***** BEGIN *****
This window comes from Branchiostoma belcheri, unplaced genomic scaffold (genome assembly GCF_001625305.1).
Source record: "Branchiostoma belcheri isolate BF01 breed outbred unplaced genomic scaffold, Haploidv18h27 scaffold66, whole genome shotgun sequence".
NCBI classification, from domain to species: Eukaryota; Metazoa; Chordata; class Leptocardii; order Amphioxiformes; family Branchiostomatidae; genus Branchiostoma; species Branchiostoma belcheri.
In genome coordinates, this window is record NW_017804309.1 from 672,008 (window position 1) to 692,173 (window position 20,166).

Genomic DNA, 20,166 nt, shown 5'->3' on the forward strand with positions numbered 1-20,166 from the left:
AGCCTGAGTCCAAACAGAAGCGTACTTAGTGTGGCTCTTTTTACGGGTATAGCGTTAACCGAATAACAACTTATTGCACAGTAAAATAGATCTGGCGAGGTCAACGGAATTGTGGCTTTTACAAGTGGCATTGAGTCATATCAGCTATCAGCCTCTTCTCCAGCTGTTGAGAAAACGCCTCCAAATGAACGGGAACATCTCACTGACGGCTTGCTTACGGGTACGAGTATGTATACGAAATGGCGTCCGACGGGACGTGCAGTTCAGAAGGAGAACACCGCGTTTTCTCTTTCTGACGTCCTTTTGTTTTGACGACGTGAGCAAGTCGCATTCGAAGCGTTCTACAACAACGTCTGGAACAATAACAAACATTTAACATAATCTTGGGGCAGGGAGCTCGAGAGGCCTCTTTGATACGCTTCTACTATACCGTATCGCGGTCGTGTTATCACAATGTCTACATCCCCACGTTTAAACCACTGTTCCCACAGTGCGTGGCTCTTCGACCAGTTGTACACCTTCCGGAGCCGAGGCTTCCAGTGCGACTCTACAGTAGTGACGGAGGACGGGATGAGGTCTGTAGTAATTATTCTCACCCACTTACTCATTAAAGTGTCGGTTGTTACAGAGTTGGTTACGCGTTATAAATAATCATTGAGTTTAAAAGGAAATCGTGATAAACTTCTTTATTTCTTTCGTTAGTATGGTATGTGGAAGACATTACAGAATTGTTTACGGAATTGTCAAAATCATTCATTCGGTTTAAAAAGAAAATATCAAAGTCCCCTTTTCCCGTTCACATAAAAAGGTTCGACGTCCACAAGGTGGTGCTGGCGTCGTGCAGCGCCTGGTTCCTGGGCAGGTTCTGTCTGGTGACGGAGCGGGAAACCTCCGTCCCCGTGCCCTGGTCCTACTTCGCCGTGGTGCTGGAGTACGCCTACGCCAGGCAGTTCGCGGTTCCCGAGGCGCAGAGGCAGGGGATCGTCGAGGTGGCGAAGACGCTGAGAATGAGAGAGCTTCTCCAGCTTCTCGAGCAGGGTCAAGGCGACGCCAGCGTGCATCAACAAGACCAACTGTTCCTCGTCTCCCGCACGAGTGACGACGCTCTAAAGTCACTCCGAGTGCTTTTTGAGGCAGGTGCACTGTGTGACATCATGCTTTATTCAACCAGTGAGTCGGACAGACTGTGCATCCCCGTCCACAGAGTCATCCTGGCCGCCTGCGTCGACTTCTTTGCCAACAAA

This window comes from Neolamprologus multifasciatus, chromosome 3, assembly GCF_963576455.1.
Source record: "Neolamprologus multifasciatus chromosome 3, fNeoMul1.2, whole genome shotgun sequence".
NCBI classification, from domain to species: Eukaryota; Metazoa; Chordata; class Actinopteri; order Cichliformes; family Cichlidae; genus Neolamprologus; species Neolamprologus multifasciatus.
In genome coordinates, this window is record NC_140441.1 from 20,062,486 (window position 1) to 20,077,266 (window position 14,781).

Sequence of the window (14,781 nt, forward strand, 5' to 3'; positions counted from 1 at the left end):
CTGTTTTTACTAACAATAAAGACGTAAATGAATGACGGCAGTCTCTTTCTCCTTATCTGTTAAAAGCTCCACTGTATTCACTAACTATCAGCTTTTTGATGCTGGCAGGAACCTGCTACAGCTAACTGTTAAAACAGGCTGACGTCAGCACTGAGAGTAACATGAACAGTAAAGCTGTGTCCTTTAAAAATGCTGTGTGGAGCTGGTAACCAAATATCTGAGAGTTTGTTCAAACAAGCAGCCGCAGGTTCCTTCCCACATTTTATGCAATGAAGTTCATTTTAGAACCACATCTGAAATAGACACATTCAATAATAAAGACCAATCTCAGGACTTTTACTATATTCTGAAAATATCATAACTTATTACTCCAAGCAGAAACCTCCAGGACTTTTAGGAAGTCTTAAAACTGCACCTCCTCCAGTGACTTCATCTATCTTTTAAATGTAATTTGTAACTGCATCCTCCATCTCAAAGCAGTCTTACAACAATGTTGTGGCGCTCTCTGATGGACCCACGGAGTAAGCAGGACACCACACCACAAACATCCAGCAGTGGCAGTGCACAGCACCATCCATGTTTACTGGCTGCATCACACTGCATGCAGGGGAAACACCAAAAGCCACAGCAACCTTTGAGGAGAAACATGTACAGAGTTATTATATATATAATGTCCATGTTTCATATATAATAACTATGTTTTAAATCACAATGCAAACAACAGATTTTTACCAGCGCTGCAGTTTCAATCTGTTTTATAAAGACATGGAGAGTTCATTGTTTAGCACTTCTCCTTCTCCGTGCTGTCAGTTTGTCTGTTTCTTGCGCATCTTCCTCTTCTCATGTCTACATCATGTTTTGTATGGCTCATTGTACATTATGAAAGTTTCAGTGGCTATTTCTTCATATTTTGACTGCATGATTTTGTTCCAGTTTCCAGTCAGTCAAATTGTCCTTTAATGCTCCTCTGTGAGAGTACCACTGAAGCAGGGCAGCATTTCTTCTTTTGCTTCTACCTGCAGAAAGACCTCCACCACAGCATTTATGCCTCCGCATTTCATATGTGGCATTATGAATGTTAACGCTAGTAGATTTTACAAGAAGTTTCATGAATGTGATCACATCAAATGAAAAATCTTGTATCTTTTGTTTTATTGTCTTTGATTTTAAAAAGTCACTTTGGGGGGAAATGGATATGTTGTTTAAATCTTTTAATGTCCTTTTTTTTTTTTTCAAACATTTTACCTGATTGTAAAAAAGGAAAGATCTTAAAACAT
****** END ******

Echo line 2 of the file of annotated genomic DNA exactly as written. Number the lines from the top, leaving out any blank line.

Source record: "Branchiostoma belcheri isolate BF01 breed outbred unplaced genomic scaffold, Haploidv18h27 scaffold66, whole genome shotgun sequence".